The Aesthetic Beauty of Rising Sun

The art and components in a game have a big impact on how the overall product is perceived. They help to tell the story. Good art can transform an abstract into a game rich with theme, featuring characters full of life and their own compelling backstories. A single image or miniature figure can add a ton of drama, emotion, and narrative information to a board game.  

Rising Sun is a very personal project for Eric M. Lang. It’s the second in a series of games inspired from the legends and mythologies that thrilled him as a kid. The Viking epic Blood Rage was a remarkable example of how a game can embody the source material in theme, mechanics, and especially art and components. It was this same attention to aesthetic that CMON hoped to recreate by reuniting the same creative team for Rising Sun.

Eric M. Lang is a fanatic for Japanese culture. He grew up with the myths of Japan and knew right from the start what type of game he wanted to create. His vision wasn’t limited to the mechanics; it encompassed the entire emotional vibe of the game. Designing Rising Sun gave him the opportunity to revisit the history of the Feudal period, as well as to dive back into the mythologies that first hooked him when he was a kid.  

The aesthetic of Rising Sun is a mixture of the beauty of traditional rice paper drawings and the captivating magic of the heroes and monsters of Japanese folklore. “The Japanese myths that I read as a kid are all about the simple iconic moments that tell the story,” said Lang. It was these powerful moments he wanted to portray with a mixture of traditional art and the actions that players are able to take. With Rising Sun, he wants a game that people will be talking about long after it ends. 

“I want people to tell stories. All of this is just a way for people to tell each other stories about the cool things they did.” 

In working on Rising Sun, Lang was joined by artist Adrian Smith and sculptors from Studio McVey. They have collaborated a number of times in the past, including on Blood Rage and The Others. The working relationship has evolved so that Lang can send a few notes and parameters and Smith will return with the right sentiment and feeling in the art that he was going for. For Rising Sun, the aesthetic was extraordinarily important for Lang. He wanted to go with an artist he could trust to capture the evocative feel of the feudal period of Japan. Smith was the obvious choice. 

“What I was going for in this games was atmosphere, atmosphere, atmosphere,” said Lang. “I wanted it to have a real vibe of players being polite, orderly Japanese leaders, and everything from the game stems from that.” 

Past games that teamed Lang, Smith, and Studio McVey have produced some of the most memorable board game art and components in recent memory. A glance at either The Others or Blood Rage is enough to inform you that these are creative minds that like their stories on the macabre side. Their work on Rising Sun definitely keeps that tradition alive.  

The five clans in Rising Sun represent different aspects of Japanese culture. They draw upon elements from the natural world that signify strength, wisdom, beauty, speed, and honor. Each of the different clans have four different sculpts for their figures. There are two Bushi, a Shinto, and a Daimyo. These figures are unique to the clans they fight for, and they are all adorned in traditional Japanese clothing and armor that evoke the period.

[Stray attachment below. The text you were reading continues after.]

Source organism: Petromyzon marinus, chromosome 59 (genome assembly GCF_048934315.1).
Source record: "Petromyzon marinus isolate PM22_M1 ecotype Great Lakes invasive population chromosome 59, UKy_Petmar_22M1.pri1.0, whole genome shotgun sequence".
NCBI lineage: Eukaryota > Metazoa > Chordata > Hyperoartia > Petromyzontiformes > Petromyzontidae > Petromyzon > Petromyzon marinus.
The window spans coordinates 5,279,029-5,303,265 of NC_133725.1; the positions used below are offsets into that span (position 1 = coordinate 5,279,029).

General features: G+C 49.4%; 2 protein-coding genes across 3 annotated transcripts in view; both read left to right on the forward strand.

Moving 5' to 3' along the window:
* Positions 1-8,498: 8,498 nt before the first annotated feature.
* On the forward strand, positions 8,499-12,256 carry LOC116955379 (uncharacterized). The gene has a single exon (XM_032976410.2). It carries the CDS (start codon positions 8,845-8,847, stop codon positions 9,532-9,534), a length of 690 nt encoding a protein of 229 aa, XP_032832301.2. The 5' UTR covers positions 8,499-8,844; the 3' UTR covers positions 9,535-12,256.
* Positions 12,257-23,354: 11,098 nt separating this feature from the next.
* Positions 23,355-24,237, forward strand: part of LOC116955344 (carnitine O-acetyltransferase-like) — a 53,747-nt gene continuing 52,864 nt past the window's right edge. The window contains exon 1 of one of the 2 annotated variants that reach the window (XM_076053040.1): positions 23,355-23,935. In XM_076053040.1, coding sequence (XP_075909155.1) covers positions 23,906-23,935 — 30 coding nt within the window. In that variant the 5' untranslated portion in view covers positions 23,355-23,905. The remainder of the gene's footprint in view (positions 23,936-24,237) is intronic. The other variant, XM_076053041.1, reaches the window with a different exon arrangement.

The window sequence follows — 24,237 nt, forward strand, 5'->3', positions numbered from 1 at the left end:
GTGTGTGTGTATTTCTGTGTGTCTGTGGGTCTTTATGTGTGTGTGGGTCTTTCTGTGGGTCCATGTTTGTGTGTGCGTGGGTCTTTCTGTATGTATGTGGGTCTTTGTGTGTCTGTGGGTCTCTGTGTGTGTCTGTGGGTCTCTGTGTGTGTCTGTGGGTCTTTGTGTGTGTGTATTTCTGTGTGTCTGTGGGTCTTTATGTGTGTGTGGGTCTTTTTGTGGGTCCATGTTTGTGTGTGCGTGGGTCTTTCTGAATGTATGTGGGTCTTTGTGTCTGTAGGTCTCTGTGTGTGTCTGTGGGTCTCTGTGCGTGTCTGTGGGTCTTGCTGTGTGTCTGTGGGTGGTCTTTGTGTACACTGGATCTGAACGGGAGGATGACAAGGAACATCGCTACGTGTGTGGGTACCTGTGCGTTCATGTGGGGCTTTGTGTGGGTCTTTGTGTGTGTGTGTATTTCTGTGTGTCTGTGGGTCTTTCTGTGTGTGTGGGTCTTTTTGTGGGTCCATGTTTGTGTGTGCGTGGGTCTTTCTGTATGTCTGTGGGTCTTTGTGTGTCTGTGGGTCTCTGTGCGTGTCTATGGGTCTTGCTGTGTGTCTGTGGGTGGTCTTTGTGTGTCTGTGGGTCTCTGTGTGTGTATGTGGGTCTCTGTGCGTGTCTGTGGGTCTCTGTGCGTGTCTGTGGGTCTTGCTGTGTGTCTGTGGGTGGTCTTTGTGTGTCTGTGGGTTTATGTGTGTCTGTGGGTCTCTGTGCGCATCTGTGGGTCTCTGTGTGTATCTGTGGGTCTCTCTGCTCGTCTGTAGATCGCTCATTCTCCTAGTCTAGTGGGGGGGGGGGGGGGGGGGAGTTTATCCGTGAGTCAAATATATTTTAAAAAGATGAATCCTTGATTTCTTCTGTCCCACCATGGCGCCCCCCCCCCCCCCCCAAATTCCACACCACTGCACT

However, it’s with the monsters that can be acquired, where the legends and myths of Japan really come to life. Creatures like the River Dragon and the Komainu are traditionally seen as symbols of good luck. The Onis, on the other hand, are vengeful gods that embody emotions like spite and hate. The artwork by Smith for each creatures serves as nightmare fuel, and the miniature figures by Studio McVey add a physical menace to the board.  

The combination of the polite orderliness of the game’s mechanics and the horror of the creatures from Japanese myths that can be added to a player’s army make for a beautiful final result. Players will be swept back into the times of the Daimyo and Shoguns, when the fate of the future of the country was on the line, and honor meant everything. For warriors in feudal Japan, the stories and legends of monsters and gods were all too real and would inform their decisions, even on the battlefield. 

As we approach the Kickstarter, there has been a lot of excitement around the art, miniatures, and the game, itself. All parties involved in the creative process were committed to telling a story with this game and honoring the source material. This has been a game that Lang has had in his head since he was a little kid, absorbing stories about ancient Japan.  

“I leave a piece of myself behind in every one of these big games that I do,” said Lang. “I try to create something that speaks to me, and hope it resonates with the market.” 

Rising Sun is coming to Kickstarter on March 7th at 3 PM EST. 

Read our Game Overview here

Read about Diplomacy in Rising Sun here

Read about the Battle System of Rising Sun here.

The Aesthetic Beauty of Rising Sun

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